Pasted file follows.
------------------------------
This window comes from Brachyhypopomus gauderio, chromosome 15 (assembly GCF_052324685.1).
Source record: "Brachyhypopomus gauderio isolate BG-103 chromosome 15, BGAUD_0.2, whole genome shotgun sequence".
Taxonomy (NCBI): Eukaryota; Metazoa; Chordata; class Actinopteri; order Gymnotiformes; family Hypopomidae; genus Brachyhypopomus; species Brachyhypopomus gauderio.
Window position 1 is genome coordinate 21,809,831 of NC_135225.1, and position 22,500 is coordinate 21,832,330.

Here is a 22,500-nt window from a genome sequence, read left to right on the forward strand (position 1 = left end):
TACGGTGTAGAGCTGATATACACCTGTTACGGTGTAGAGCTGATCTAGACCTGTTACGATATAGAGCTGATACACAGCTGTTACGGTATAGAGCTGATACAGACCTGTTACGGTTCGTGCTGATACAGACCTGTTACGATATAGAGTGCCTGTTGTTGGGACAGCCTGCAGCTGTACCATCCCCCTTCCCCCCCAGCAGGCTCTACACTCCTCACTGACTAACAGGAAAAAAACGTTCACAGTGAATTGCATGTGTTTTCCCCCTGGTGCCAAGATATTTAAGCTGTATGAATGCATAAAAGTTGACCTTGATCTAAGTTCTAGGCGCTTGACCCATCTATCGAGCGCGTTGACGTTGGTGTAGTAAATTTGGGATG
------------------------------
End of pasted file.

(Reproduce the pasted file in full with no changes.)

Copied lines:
This window comes from Brachyhypopomus gauderio, chromosome 15 (assembly GCF_052324685.1).
Source record: "Brachyhypopomus gauderio isolate BG-103 chromosome 15, BGAUD_0.2, whole genome shotgun sequence".
Taxonomy (NCBI): Eukaryota; Metazoa; Chordata; class Actinopteri; order Gymnotiformes; family Hypopomidae; genus Brachyhypopomus; species Brachyhypopomus gauderio.
Window position 1 is genome coordinate 21,809,831 of NC_135225.1, and position 22,500 is coordinate 21,832,330.

Here is a 22,500-nt window from a genome sequence, read left to right on the forward strand (position 1 = left end):
TACGGTGTAGAGCTGATATACACCTGTTACGGTGTAGAGCTGATCTAGACCTGTTACGATATAGAGCTGATACACAGCTGTTACGGTATAGAGCTGATACAGACCTGTTACGGTTCGTGCTGATACAGACCTGTTACGATATAGAGTGCCTGTTGTTGGGACAGCCTGCAGCTGTACCATCCCCCTTCCCCCCCAGCAGGCTCTACACTCCTCACTGACTAACAGGAAAAAAACGTTCACAGTGAATTGCATGTGTTTTCCCCCTGGTGCCAAGATATTTAAGCTGTATGAATGCATAAAAGTTGACCTTGATCTAAGTTCTAGGCGCTTGACCCATCTATCGAGCGCGTTGACGTTGGTGTAGTAAATTTGGGATG